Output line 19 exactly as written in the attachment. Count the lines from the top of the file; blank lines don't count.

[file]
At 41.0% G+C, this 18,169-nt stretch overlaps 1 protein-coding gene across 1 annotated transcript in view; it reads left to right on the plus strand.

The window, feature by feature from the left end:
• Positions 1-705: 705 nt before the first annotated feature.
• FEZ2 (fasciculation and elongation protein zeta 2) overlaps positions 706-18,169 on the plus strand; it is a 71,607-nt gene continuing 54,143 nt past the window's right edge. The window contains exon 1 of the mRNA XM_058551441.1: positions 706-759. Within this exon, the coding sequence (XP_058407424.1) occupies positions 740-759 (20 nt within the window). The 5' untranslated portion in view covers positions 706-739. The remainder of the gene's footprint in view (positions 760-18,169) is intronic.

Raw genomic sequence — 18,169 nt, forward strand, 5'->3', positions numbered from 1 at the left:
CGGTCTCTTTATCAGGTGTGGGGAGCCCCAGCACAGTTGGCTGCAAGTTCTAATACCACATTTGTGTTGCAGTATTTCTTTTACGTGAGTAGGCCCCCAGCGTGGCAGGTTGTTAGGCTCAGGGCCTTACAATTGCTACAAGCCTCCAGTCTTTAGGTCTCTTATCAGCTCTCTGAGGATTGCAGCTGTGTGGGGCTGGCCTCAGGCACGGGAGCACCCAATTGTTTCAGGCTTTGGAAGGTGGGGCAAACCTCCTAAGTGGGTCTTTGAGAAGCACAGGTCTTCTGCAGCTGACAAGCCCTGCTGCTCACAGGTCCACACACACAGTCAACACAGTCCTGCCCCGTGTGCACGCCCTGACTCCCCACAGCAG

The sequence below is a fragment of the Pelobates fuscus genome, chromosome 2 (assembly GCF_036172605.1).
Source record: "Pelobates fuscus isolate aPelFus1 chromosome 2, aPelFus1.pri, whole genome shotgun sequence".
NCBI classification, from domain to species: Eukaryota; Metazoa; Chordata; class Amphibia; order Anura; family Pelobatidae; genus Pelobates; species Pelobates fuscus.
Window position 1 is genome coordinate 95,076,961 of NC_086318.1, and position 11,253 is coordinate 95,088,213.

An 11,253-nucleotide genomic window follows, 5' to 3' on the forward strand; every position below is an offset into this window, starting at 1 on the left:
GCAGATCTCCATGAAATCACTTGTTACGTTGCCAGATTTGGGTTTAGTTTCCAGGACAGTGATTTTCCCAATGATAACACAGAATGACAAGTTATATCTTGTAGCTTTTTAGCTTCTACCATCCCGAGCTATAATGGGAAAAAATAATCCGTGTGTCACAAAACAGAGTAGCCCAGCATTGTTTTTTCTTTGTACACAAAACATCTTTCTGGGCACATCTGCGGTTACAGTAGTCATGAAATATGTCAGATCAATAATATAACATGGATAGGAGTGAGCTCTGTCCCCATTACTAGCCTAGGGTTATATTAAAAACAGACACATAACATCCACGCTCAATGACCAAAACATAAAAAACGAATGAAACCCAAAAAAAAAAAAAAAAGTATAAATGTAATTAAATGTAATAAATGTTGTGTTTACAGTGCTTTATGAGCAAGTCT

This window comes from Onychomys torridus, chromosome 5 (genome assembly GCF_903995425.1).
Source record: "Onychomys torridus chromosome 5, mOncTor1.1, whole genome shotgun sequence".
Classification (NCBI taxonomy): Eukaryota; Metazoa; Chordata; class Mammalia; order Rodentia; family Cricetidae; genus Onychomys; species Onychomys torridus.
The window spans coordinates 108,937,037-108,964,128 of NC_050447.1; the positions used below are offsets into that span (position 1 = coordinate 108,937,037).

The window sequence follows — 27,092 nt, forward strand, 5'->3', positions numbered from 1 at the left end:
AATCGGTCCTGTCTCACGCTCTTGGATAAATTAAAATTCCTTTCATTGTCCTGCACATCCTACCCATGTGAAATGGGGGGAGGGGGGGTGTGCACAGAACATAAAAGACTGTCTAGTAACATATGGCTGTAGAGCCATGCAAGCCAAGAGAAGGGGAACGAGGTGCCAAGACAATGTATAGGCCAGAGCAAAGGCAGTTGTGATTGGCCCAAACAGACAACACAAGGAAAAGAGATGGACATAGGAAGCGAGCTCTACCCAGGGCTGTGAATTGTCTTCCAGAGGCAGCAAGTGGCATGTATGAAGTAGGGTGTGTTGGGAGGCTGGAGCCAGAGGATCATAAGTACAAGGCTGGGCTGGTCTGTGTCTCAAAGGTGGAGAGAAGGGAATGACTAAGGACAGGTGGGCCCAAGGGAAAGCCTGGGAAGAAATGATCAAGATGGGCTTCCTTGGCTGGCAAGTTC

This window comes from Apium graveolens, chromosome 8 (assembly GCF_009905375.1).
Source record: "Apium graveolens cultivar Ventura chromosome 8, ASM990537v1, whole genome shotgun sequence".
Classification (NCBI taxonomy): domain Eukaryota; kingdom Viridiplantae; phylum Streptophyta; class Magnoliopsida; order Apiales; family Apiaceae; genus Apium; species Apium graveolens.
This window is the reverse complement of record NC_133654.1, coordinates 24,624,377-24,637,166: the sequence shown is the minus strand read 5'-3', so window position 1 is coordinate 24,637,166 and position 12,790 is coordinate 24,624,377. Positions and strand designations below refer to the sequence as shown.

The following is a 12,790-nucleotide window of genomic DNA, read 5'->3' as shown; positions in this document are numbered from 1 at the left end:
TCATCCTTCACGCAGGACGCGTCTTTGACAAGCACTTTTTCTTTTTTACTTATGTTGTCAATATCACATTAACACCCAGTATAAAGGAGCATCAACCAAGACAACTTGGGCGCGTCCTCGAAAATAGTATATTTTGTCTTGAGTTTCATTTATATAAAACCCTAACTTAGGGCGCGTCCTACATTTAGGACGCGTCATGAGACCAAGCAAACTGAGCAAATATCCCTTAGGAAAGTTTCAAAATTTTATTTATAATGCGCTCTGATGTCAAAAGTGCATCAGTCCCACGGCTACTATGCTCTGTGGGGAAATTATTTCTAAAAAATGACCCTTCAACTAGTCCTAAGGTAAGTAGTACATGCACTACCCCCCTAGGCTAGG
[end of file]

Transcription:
This window comes from Apium graveolens, chromosome 8 (assembly GCF_009905375.1).